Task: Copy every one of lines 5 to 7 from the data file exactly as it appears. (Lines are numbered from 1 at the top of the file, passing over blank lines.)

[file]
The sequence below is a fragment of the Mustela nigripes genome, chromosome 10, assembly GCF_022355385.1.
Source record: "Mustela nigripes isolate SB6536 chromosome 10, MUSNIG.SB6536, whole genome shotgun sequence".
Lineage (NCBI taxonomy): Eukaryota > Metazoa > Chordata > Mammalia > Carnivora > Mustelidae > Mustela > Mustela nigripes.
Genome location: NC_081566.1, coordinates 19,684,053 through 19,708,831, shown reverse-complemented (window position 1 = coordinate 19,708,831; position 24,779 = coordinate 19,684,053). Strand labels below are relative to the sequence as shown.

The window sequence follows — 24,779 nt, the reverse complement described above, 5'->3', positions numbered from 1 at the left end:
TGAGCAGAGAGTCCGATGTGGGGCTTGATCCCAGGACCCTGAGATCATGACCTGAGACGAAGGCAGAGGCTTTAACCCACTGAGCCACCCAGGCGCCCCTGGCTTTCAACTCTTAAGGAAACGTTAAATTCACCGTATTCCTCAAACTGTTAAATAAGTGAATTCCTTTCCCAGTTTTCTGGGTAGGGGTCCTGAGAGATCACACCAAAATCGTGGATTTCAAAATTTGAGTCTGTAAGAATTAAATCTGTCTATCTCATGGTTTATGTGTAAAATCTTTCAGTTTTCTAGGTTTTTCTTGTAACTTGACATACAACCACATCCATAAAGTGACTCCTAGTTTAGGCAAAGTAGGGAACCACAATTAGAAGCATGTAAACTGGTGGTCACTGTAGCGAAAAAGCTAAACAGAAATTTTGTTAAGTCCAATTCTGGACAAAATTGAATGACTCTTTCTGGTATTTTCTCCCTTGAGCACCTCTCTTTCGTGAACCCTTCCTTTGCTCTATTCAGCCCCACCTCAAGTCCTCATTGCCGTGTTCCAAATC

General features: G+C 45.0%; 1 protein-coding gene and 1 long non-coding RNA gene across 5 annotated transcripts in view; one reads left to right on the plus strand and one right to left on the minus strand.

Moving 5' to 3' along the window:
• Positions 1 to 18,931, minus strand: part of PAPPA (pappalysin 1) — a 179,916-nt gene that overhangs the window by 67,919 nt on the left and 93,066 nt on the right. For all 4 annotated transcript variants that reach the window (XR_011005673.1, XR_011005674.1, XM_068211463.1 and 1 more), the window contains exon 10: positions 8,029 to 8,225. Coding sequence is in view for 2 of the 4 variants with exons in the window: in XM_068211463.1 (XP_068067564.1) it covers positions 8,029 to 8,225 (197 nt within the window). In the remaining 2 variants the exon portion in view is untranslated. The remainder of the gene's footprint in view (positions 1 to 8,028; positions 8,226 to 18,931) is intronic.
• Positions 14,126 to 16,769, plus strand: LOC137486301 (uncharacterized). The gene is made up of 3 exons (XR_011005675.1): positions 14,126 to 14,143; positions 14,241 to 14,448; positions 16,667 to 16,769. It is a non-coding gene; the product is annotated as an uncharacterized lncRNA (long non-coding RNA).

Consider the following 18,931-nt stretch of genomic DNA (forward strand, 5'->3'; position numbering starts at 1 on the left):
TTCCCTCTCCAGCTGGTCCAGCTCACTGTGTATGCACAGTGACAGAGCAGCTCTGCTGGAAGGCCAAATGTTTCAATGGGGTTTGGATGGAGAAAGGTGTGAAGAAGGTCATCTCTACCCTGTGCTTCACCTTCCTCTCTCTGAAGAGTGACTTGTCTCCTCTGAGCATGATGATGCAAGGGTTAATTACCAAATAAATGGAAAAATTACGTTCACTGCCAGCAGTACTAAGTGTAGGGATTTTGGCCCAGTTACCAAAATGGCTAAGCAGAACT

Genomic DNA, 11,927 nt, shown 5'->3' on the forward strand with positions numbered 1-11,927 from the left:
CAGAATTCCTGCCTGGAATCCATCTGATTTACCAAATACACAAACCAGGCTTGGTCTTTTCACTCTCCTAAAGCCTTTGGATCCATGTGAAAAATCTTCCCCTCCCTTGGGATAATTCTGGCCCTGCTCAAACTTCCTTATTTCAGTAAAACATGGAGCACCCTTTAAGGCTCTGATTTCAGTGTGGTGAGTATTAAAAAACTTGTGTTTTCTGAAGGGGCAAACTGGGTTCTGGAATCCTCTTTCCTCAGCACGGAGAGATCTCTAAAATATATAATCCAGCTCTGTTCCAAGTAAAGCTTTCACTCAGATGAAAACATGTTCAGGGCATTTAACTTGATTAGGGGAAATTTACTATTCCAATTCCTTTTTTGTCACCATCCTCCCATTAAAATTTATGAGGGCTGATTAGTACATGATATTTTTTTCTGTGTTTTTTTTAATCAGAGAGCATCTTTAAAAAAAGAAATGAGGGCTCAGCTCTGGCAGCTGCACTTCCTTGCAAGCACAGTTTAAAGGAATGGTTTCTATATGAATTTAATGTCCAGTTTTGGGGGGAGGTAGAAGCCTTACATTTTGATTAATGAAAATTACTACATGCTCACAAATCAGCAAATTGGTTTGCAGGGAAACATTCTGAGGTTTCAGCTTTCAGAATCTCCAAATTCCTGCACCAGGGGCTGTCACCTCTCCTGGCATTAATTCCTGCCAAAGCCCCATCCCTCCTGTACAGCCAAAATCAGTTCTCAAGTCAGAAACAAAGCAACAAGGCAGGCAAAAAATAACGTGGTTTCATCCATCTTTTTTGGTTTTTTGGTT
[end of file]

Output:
The window sequence follows — 24,779 nt, the reverse complement described above, 5'->3', positions numbered from 1 at the left end:
TGAGCAGAGAGTCCGATGTGGGGCTTGATCCCAGGACCCTGAGATCATGACCTGAGACGAAGGCAGAGGCTTTAACCCACTGAGCCACCCAGGCGCCCCTGGCTTTCAACTCTTAAGGAAACGTTAAATTCACCGTATTCCTCAAACTGTTAAATAAGTGAATTCCTTTCCCAGTTTTCTGGGTAGGGGTCCTGAGAGATCACACCAAAATCGTGGATTTCAAAATTTGAGTCTGTAAGAATTAAATCTGTCTATCTCATGGTTTATGTGTAAAATCTTTCAGTTTTCTAGGTTTTTCTTGTAACTTGACATACAACCACATCCATAAAGTGACTCCTAGTTTAGGCAAAGTAGGGAACCACAATTAGAAGCATGTAAACTGGTGGTCACTGTAGCGAAAAAGCTAAACAGAAATTTTGTTAAGTCCAATTCTGGACAAAATTGAATGACTCTTTCTGGTATTTTCTCCCTTGAGCACCTCTCTTTCGTGAACCCTTCCTTTGCTCTATTCAGCCCCACCTCAAGTCCTCATTGCCGTGTTCCAAATC

General features: G+C 45.0%; 1 protein-coding gene and 1 long non-coding RNA gene across 5 annotated transcripts in view; one reads left to right on the plus strand and one right to left on the minus strand.